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The Shokz OpenSwim offers solid sound in the water for swims. Back on land, you just need to have the willingness to throw your own audio files onto it to make the most of it and live without the Bluetooth streaming support for other listening occasions. 


  • Comfortable and secure to wear during swims
  • Good sound quality underwater
  • Easy to use controls


  • Lack of Bluetooth streaming
  • Proprietary charging cable
  • No fast charging


  • UKRRP: £139.95
  • USARRP: $149.95
  • EuropeRRP: €159.95
  • CanadaTBC
  • AustraliaRRP: AU$219.95

Key Features

  • Water resistanceRated up to IP68 to survive depths of 50m in water
  • MP3 storage4GB of storage for music
  • Battery8 hours of battery life


The Shokz OpenSwim is largely a rebranding exercise for the bone conduction headphone company, which, along with changing its name, also decided to change the title of its headphone range.

So the AfterShokz Xtrainerz is now the Shokz OpenSwim, carrying the same promise of letting you listen to audio during a swimming session.

These earphones still do that through bone conduction technology, keeping you aware of your surroundings as you seek out some audio company when jumping in that pool or open-water swimming spot. The OpenSwim set retails for £139.95 / $149.95 / AUS$219.95, making it slightly pricier than Shokz’s OpenRun headphones.

While literally thousands of sports headphones are built for workouts on land, there are fewer options out there for swimmers. So, does the OpenSwim rise to the surface and deliver the goods in and outside of the water?


  • IP68 waterproof design
  • Physical controls
  • Comes with earplugs and case

Shokz has pretty much settled on a look for all of its earphones and that’s a wraparound-style band that rests on the top of the back of your neck, planting the arms of the headphones in close proximity to your ears.

The OpenSwim looks nearly identical to the more running-focused OpenRun and OpenRun Pro, aside from the splatters of white on the frame and the absent multi-function button, which is primarily used for handling calls on the OpenRun. The OpenSwim lacks an onboard microphone to enable support for calls.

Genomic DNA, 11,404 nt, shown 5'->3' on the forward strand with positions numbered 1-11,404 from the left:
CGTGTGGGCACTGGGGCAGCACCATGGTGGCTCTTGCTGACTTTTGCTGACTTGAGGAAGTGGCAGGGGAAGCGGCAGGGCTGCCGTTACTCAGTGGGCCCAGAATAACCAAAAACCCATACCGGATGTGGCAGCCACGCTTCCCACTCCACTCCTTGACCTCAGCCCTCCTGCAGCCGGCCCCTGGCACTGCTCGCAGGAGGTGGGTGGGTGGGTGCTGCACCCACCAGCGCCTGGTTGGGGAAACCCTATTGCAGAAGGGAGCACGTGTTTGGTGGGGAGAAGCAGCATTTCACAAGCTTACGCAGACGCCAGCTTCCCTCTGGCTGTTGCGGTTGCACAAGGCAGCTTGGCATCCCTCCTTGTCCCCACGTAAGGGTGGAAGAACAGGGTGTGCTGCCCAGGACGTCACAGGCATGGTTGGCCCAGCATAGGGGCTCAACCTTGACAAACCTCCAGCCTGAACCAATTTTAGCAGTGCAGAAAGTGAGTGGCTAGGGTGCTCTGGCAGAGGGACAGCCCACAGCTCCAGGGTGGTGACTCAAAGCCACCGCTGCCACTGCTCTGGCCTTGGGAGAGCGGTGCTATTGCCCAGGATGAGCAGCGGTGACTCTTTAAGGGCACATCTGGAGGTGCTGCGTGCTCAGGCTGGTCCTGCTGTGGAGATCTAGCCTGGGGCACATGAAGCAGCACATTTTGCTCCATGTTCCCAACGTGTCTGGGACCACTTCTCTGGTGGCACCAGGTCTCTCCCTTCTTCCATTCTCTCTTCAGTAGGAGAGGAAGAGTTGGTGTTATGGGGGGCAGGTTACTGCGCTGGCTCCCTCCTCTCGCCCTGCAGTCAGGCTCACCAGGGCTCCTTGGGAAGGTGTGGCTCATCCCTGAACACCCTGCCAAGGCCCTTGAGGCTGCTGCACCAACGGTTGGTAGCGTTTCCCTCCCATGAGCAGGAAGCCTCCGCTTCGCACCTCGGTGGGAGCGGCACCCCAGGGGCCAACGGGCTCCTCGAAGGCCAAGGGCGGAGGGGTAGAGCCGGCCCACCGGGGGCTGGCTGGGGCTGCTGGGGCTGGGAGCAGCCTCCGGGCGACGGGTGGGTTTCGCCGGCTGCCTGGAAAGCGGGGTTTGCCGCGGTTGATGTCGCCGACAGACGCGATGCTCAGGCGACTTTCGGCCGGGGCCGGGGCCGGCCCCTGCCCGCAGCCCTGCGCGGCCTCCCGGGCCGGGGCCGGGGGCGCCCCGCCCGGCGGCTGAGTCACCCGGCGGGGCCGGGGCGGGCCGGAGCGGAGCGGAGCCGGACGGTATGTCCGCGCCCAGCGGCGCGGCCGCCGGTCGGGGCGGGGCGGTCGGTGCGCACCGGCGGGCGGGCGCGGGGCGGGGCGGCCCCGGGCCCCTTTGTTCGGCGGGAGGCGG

What makes it suitable for swimming is the IP68 waterproof certification, which deems these earphones fit for being submerged in water of up to 50m. It works in open water and pools, and I haven’t experienced any performance or operational issues with these headphones in my water-based testing time.

Shokz OpenSwim plugs and case
Image Credit (Trusted Reviews)

Shokz says you can wear the earphones comfortably under a swimming cap, and that wasn’t a problem for me either. I tried them with and without a cap, and they wrap around securely without exerting any noticeable pressure on longer swims. Using them with a cap certainly reduces the chances that they’ll move about, but going capless doesn’t mean they’re more susceptible to budging when you start moving around.

The OpenSwim set uses the same titanium in the frame as other Shokz earphones. This means the headphones are made of strong, durable materials that don’t add any sort of considerable weight that would make them uncomfortable to wear for longer periods. I’ve also used these for outdoor and treadmill runs, and they’ve been comfortable to wear for non-swimming activities too.

Shokz OpenSwim bendy design
Image Credit (Trusted Reviews)

Unsurprisingly, there are some easy-to-reach physical buttons included, which sit under one of the arms, keeping them out of sight. You can use those buttons to turn on the headphones, skip backward and forward a track, adjust volume and check battery status. There’s also an additional mode button, which is tucked away and offers support to skip music folders, switch between the two available EQ modes and choose whether to enable playback features like the shuffle mode.

Outside of the headphones, Shokz does also include swimming earplugs to better isolate sound, although I found they’re not integral to getting the best audio. There’s also a silicone carry case, which is useful if you’re keeping the headphones by the poolside or want to make sure they don’t get soaked when you throw them in your bag with your wet swimming gear later.

Shokz OpenSwim angled driver
Image Credit (Trusted Reviews)


  • 4GB music player
  • Up to 8 hours of battery life
  • No Bluetooth

The first thing to address about the OpenSwim is the way it delivers audio to your ears in the water. Shokz does it by using its bone conduction PremiumPitch 2.0 technology, and the audio comes from the built-in 4GB music player, which has enough room for roughly 1,200 songs. There’s no Bluetooth streaming, which is less of an issue in water, as Bluetooth and swimming don’t mix, but more of a problem if you want to use these headphones to stream other audio.

Shokz OpenSwim in reviewer hand
Image Credit (Trusted Reviews)